We present an approach to teaching evidence-based management (EBMgt) that trains future managers how to produce local evidence. Local evidence is causally interpretable data, collected on-site in companies to address a specific business problem. Our teaching method is a variant of problem-based learning, a method originally developed to teach evidence-based medicine. Following this method, students learn an evidence-based problem-solving cycle for addressing actual business cases. Executing this cycle, students use and produce scientific evidence through literature searches and the design of local, experimental tests of causal hypotheses. We argue the value of teaching EBMgt with a focus on producing local evidence, how it can be taught, and what can be taught. We conclude by outlining our contribution to the literature on teaching EBMgt and by discussing limitations of our approach.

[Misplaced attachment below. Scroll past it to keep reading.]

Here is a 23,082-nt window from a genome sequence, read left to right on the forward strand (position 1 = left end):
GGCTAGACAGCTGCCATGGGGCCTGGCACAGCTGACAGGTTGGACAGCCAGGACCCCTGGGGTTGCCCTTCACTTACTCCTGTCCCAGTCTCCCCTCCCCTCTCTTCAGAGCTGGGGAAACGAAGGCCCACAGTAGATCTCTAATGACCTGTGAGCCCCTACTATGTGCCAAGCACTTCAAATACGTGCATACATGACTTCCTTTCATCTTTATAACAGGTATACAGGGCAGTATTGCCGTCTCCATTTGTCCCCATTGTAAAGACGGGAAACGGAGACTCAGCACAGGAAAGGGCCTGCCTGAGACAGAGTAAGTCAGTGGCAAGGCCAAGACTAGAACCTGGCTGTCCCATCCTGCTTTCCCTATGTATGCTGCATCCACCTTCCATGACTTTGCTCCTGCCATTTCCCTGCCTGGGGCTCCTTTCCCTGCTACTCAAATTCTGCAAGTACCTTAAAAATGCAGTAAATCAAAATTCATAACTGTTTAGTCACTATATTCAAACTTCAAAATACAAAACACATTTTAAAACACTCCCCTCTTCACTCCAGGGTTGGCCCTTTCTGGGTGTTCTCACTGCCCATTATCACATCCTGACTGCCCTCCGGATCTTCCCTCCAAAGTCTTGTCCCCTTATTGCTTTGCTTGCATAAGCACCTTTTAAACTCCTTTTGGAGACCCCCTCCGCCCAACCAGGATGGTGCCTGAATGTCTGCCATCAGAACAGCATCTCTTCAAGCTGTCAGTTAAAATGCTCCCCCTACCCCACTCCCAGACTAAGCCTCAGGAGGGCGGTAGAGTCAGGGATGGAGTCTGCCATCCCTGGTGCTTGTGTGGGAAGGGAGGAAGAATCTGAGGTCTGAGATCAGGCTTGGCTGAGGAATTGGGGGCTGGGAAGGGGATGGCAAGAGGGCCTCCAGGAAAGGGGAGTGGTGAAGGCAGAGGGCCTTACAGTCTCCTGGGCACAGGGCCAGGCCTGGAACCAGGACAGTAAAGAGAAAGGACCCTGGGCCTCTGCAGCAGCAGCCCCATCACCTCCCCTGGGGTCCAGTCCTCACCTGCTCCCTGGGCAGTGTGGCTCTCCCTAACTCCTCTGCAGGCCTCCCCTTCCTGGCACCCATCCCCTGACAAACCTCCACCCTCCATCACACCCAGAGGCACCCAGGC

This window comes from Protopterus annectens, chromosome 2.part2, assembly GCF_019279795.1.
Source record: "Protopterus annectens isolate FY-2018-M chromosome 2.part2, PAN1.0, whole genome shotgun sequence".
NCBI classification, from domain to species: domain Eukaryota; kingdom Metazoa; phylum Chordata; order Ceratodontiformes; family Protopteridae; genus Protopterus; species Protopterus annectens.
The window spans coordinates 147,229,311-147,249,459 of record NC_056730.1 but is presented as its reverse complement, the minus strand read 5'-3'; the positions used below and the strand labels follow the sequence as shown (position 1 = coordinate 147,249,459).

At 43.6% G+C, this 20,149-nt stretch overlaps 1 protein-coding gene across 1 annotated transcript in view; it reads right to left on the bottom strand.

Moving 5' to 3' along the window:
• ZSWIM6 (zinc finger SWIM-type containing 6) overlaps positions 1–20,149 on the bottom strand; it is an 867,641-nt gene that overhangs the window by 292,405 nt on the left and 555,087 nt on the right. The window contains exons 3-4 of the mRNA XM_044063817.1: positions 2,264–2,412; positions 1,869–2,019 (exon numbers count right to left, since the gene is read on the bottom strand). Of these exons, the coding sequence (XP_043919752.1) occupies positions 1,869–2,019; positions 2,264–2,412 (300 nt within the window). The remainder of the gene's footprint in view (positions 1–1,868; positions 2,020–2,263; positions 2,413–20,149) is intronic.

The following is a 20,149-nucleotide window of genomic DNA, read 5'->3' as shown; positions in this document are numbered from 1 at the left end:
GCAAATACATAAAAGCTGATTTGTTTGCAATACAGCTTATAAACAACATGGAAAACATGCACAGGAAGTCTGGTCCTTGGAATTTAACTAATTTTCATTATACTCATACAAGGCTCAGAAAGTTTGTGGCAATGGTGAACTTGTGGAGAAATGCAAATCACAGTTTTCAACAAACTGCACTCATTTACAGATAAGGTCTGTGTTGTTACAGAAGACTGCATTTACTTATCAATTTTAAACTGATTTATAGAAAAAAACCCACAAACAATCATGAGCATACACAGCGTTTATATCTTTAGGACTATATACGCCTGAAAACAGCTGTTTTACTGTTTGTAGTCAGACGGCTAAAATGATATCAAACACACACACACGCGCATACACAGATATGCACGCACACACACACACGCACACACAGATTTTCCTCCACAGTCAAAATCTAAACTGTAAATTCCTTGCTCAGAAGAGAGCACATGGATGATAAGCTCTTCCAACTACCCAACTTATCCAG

Krings F., Johnston C., Binggeli S. & Maggiori C. (2014). Selective incivility : Immigrant groups experience subtle workplace discrimination at different rates. Cultural Diversity and Ethnic Minority Psychology, 20(4), 491-498. [doi] [pdf]
Binggeli S., Dietz J. & Krings F. (2013). Immigrants: A forgotten minority. Industrial and Organizational Psychology: Perspectives on Science and Practice, 6(1), 107-113. [doi] [pdf] [web of science]
Gilles I., Bangerter A., Clémence A., Green E.G.T., Krings F., Mouton A. et al. (2013). Collective symbolic coping with disease threat and othering: A case study of avian influenza. British Journal of Social Psychology, 52(1), 83-102. [doi] [pdf] [web of science] [abstract]